Even attending a Whitecaps game with his girlfriend Amanda, Alex Edler prefers the left side.
It’s been a long time since I’ve seen 2000′s “Remember the Titans” and, despite the urging of the title, I’ve forgotten most of it. That said, I’ll never forget the “left side, strong side” mantra, especially since it’s through this mantra that the film effectively ends racism. (No, seriously. If the first clip didn’t drive it home, watch this second clip from the hospital towards the end of the film, and enjoy the unsubtle moment when the camera pauses for poignancy on the interracial hand-clasp. Left side, strong side. Racism, cured.) Anyway, this is a hockey blog, not film class.
It would appear that the T.C. Williams High football program isn’t the only team obsessed with bolstering their left side. The Vancouver Canucks, too, have had an overflow of left-handed defencemen the past three seasons, and yet they went out and paid nearly $30 million for another this summer.
The Canucks succeeded with a surfeit of lefties in 2010-11 because Christian Ehrhoff was capable of playing his off-side. But when he left for Buffalo, the team discovered how rare Ehrhoff’s painless transition was. Keith Ballard couldn’t do it at all, and his inability to play with his stick (and left hip) away from the boards left him behind Dan Hamhuis and Alex Edler on the depth chart. Edler couldn’t do it either, and when Sami Salo regressed right out of the top four in January, the Canucks found themselves one right-sider short. We pegged addressing this deficit as Vancouver’s major offseason need.
Instead, the Canucks paid $27.6 million for six years of left-handed Jason Garrison. Now, Garrison spent much of last season in Florida paired with another lefty in Brian Campbell, occasionally playing Campbell’s right side, so we were confident that the Canuck scouts saw enough to be at least semi-confident in his ability to go “the full Ehrhoff”.
Apparently not. Here’s Rick Bowness from Wednesday afternoon on the Team 1040 on who Garrison might play with:
“We’ve talked a lot about that, with losing Sami the right side obviously changes a lot. We’ve got to sort out, if we’re going to move someone over who that is… I know Jason is more comfortable on the left-side, so his teammate will most likely be either Kevin [Bieksa] or Alex Edler on the right side. I know he’s more comfortable on the left-side and that’s where we’re planning on playing him.”
Oof. I need a moment to compose myself. In the meantime, I’ll let this compilation of dramatic moments in pop culture express how I feel:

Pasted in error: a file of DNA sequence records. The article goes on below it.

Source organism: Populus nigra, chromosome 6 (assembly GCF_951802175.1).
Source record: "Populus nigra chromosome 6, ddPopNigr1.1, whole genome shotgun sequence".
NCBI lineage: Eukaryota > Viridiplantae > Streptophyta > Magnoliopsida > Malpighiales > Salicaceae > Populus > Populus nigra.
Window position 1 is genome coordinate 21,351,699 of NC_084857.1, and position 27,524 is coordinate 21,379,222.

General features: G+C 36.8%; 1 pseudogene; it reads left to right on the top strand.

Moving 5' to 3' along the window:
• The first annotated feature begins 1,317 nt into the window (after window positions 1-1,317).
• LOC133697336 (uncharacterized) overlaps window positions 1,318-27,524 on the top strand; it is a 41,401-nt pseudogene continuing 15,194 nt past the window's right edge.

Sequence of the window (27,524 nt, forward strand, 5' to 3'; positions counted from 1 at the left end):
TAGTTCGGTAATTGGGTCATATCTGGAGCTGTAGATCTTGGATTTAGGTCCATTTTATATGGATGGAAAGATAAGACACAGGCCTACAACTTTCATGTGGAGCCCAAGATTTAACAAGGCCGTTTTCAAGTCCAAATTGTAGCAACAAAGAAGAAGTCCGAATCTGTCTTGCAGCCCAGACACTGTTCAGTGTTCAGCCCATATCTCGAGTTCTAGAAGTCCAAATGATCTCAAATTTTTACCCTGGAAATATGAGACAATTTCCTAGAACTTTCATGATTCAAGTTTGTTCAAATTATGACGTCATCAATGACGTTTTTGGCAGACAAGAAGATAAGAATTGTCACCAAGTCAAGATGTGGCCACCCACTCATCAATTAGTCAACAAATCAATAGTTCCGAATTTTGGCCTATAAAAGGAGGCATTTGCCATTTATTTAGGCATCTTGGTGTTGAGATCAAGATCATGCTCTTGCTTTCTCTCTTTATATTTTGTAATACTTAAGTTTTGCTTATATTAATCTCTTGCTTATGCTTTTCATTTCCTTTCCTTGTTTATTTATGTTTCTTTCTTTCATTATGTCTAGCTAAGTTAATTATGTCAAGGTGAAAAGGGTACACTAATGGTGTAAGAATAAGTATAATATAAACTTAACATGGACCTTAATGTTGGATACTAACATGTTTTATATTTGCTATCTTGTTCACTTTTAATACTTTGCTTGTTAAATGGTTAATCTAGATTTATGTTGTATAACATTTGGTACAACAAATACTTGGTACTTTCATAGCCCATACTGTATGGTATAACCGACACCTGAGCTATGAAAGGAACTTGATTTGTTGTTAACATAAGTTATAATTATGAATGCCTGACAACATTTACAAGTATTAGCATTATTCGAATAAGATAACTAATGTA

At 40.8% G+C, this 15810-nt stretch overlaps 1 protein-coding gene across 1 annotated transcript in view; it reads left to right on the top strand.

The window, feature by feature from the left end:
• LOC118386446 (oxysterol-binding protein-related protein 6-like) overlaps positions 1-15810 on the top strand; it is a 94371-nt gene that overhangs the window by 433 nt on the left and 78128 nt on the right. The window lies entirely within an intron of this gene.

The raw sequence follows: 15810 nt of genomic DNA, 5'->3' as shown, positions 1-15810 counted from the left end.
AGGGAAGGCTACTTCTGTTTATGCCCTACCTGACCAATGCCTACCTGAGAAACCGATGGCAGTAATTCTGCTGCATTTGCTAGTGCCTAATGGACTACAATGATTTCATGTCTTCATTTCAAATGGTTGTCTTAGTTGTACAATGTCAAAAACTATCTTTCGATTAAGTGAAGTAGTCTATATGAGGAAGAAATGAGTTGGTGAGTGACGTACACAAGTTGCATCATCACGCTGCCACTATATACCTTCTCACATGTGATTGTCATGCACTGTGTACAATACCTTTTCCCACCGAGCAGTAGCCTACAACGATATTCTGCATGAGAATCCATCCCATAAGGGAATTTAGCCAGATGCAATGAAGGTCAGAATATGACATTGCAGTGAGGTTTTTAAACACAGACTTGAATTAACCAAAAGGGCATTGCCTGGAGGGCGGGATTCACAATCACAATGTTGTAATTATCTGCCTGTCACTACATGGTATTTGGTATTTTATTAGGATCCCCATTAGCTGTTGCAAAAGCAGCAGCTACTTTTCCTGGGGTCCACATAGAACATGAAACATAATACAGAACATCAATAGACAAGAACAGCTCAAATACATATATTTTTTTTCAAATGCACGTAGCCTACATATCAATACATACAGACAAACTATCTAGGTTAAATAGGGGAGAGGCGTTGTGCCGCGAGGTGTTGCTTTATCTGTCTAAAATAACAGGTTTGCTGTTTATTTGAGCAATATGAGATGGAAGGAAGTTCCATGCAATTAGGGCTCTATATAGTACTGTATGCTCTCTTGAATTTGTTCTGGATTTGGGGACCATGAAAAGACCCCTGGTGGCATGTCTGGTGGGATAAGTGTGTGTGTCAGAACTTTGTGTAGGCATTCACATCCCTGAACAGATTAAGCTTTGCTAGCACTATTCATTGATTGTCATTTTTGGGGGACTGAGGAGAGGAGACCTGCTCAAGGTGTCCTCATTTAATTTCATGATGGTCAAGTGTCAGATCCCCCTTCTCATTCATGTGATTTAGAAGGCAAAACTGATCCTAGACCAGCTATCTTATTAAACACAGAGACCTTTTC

Yeah, pretty much.
As mentioned, Alex Edler’s adventures on the right side are probably best categorized as, well, adventures. He wasn’t good there. What makes the Canucks think he can be the right-side solution this time around? Something something the definition of insanity something something.
What’s more, unless the Canucks also acquired Calvin’s Duplicator this offseason and have used it to clone Kevin Bieksa, playing Juice with Garrison breaks up his very successful pairing with Dan Hamhuis.
That also seems like foolishness, both because it neutralizes the team’s best duo outside of the Sedins and because what the Canucks are left with is a pairing of Alex Edler and Dan Hamhuis, which we all saw towards the end of last season and I don’t think anybody has been clamouring to see again. “If Edler is back next fall and the Canucks haven’t found someone to complement him,” I wrote last May, after having seen him with Hamhuis for several games, “this offseason will have been a failure.”
It’s still to early to call anything a failure, of course. Considering the lockout appears to have extended the offseason into perpetuity, Bowness is really just freestyling at this point. He’s yet to have a single practice with his new blueline all together. Heck, the only time he or anyone else has really even seen Garrison wearing the Orca at this point was at the Vancouver Pride Parade.
It’s entirely possible that Edler’s been working on playing with his stick away from the boards — that he grows a little as a player and finds a new level of comfort there. It’s still possible that the Canucks eventually do move Garrison to the right side.
Heck, considering the pairings and experiments we saw last year weren’t kept up for any long stretch and weren’t deployed when anyone on the Canucks were playing their best hockey, it’s possible that it just works this time around. I’m also far more willing to watch the team attempt some new pairings at the beginning of the regular season than the beginning of what turns out to be a five-game long postseason.
But the team appears to be hoping they stumble onto a solution — in places they’ve already looked, at that — when they had an entire offseason to actually find a solution.
That’s a big gamble and I don’t think it’s a wise gamble. Considering they have what Alain Vigneault, recently banished to his parents’ basement, called a legitime chance to win the Stanley Cup, now doesn’t seem the ideal time for gambling.
Alain, from one basement-dweller to another: you guys had better know what you’re doing, because this seems like a bad idea.
Tags: Defensive Depth, Edler